Immigration 'lost Labour the election'

Concerns about Labour's record on immigration appear to have damaged the party
Concerns about Labour's record on immigration appear to have damaged the party

By Peter Wozniak

Labour's failure to respond to voters' concerns over immigration was a contributing factor to the loss of Labour votes at the general election, a new poll has suggested.

A YouGov poll of 45,000 respondents commissioned by Demos displayed a significant proportion of Labour voters lost to the party since 2005 were concerned with the levels of economic migration.

Thirty-six per cent of these lost voters agreed with the statement that the UK "should limit the number of people coming from other countries to live and work here because on balance, they damage our economy and society". This compared to just 28% of Labour voters who remained loyal.


Lost Labour voters were more likely to agree that increased diversity has damaging consequences for British identity, though only by 19% to 15%.

This appears to suggest that a significant minority of those voters that abandoned Labour at the last election did so because they were dissatisfied with the government's policy on immigration. Richard Darlington, head of the Open Left project at Demos said: "This polling evidence shows that Labour lost voters over immigration and failed to get its message across to voters about managing economic migration.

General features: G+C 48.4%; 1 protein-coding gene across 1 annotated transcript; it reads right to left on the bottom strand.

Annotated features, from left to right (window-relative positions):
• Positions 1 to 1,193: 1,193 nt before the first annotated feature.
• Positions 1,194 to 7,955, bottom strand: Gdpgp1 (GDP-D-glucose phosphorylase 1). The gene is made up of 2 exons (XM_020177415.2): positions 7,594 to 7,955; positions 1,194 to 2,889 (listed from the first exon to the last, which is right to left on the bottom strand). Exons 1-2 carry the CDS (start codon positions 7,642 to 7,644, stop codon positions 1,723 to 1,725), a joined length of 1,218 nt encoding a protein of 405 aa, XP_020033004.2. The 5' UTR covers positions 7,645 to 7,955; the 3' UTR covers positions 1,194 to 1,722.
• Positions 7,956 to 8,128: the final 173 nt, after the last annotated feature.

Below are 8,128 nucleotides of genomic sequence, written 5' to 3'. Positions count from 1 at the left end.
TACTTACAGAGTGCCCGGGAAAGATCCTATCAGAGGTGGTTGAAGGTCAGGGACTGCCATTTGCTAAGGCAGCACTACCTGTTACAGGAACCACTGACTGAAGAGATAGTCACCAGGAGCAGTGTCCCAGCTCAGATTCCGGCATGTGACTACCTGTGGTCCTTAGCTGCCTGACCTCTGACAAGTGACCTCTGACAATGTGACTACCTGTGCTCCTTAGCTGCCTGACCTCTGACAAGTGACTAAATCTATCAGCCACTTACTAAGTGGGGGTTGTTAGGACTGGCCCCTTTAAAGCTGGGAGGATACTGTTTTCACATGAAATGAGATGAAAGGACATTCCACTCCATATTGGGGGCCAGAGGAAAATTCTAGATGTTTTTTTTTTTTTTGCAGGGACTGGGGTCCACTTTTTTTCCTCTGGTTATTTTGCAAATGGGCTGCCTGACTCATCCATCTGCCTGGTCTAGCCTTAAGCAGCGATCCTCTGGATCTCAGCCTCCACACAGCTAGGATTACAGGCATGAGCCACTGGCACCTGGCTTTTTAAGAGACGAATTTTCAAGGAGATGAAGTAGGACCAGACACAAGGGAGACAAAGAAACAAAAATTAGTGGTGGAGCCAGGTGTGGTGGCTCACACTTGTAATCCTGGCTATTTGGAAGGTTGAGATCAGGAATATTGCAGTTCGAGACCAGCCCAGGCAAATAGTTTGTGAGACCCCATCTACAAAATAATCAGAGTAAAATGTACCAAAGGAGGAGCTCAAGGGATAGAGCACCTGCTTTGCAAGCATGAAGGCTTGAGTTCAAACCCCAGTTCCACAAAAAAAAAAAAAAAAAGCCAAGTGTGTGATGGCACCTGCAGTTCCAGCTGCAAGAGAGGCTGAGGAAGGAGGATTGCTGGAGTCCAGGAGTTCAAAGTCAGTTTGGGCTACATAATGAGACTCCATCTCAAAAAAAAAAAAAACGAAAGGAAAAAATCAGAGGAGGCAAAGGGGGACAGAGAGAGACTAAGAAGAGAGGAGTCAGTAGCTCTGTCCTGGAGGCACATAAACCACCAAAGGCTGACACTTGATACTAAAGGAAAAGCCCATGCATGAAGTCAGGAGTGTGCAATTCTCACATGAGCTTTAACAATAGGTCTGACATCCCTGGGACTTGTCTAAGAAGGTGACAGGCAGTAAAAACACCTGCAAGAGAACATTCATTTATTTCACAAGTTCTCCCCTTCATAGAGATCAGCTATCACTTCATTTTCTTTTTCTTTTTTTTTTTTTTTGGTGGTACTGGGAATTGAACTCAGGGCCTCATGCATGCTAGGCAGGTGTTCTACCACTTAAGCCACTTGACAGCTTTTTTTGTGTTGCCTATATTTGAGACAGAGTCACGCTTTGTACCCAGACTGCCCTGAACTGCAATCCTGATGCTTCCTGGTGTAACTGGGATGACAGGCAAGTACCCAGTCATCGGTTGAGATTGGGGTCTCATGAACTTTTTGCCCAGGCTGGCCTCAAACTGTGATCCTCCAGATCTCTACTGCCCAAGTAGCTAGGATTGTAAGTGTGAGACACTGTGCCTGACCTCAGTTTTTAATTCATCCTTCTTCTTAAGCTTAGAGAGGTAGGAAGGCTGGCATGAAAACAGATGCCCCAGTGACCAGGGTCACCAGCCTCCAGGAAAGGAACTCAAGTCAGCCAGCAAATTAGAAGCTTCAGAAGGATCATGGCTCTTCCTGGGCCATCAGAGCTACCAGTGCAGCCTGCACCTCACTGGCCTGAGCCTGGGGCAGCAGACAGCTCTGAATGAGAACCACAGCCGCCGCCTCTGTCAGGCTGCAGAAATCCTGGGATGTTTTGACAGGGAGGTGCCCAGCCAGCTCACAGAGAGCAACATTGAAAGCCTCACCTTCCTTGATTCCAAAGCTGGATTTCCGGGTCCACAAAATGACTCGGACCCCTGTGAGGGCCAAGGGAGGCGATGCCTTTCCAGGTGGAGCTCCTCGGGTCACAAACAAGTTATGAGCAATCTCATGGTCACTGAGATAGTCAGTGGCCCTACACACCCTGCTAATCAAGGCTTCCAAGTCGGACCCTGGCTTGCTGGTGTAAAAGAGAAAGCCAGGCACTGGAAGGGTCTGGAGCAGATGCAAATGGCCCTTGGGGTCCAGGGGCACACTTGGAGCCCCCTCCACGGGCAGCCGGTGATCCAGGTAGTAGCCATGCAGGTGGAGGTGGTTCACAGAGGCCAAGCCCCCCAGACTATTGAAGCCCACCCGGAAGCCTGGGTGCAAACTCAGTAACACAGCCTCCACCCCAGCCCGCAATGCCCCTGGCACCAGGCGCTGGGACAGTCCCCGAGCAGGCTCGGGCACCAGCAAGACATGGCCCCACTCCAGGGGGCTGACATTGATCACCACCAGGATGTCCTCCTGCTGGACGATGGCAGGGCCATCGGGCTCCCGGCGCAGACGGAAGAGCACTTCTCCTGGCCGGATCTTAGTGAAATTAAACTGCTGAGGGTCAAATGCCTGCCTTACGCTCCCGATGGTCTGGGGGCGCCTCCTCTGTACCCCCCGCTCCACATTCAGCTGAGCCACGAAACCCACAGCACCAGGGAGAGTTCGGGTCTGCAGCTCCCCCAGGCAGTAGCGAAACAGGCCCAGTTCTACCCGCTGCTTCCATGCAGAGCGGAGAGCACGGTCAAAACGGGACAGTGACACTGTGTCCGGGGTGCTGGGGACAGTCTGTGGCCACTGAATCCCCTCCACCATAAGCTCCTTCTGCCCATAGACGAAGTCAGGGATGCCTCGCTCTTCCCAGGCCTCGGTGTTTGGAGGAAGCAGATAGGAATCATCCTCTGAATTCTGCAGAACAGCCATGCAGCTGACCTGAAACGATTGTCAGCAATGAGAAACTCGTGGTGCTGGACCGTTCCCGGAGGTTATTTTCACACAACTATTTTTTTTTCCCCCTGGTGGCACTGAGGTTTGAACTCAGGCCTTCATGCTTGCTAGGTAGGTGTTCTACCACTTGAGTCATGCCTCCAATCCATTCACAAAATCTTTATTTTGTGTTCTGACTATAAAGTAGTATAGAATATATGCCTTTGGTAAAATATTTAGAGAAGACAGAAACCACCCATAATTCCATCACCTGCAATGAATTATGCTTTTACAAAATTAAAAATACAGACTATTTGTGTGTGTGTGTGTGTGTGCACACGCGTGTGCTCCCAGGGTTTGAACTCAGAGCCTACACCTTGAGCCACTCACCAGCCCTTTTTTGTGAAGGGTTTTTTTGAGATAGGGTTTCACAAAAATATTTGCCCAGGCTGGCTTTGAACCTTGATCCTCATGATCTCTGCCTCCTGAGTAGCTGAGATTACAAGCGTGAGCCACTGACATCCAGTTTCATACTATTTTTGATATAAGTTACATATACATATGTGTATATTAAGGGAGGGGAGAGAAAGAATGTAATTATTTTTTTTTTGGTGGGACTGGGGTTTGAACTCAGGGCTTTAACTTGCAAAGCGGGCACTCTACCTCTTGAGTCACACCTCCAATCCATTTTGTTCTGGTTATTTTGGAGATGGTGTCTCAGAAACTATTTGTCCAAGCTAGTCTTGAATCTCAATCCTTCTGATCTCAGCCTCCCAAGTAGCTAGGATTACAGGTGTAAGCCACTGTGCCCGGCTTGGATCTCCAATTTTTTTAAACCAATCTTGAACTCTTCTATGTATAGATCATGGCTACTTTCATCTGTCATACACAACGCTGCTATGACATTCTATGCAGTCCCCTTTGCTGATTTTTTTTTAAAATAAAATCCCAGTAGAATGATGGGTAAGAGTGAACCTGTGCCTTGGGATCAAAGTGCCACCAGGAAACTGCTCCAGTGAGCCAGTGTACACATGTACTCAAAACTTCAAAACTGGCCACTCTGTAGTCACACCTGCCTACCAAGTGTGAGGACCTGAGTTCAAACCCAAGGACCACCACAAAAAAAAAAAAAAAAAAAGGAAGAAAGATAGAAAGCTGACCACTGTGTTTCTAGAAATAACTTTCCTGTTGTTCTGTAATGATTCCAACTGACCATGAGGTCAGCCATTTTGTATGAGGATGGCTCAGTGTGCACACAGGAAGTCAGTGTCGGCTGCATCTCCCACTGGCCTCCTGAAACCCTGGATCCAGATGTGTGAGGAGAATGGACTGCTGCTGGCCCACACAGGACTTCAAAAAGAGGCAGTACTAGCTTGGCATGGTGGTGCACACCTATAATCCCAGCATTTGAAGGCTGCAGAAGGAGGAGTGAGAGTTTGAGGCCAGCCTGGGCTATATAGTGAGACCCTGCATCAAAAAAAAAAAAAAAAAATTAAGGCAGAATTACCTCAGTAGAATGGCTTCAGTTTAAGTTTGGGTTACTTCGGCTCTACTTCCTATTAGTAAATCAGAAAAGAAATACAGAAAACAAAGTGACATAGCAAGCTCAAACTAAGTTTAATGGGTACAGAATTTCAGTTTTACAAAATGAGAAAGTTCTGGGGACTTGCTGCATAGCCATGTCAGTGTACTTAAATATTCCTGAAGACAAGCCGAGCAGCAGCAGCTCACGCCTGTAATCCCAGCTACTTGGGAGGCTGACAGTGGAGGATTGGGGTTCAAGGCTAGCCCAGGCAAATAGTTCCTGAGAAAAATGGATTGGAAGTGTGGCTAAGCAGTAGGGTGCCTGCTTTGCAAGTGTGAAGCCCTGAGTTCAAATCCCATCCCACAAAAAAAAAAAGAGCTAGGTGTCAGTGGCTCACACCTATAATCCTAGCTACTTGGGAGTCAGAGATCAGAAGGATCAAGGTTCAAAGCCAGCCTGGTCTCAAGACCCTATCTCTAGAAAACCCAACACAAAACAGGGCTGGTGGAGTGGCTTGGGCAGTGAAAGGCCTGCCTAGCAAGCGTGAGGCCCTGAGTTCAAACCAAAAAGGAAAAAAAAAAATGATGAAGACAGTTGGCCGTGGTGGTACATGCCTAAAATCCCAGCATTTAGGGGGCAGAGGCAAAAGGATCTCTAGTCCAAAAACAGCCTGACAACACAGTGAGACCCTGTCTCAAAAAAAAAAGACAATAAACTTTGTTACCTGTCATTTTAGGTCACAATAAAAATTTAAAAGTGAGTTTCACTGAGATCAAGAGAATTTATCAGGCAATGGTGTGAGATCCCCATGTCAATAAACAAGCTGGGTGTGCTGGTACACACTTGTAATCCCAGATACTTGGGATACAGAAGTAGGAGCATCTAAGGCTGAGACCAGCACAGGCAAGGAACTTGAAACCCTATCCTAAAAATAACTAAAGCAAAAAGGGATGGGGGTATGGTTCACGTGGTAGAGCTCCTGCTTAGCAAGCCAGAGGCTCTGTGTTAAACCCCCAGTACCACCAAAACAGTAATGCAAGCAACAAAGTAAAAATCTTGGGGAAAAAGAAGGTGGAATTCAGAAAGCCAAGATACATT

"Labour's next leader must not duck the issue and should make sure they position policies on housing, welfare and employment rights in the context of the debates voters themselves are having about immigration."

Forty-nine per cent of respondents from all parties agreed with the sentiment that immigrants ought to contribute to the national economy before they can gain the benefits of citizenship.

Only 11% of the sample agreed that economic migrants should be allowed to live and work in this country because they benefit our economy and society.

With the Labour leadership election fast approaching, the candidates will be following the findings very closely indeed.

"If immigration becomes a 'no go area' for Labour, they will remain disconnected from the electorate at large," Mr Darlington concluded.

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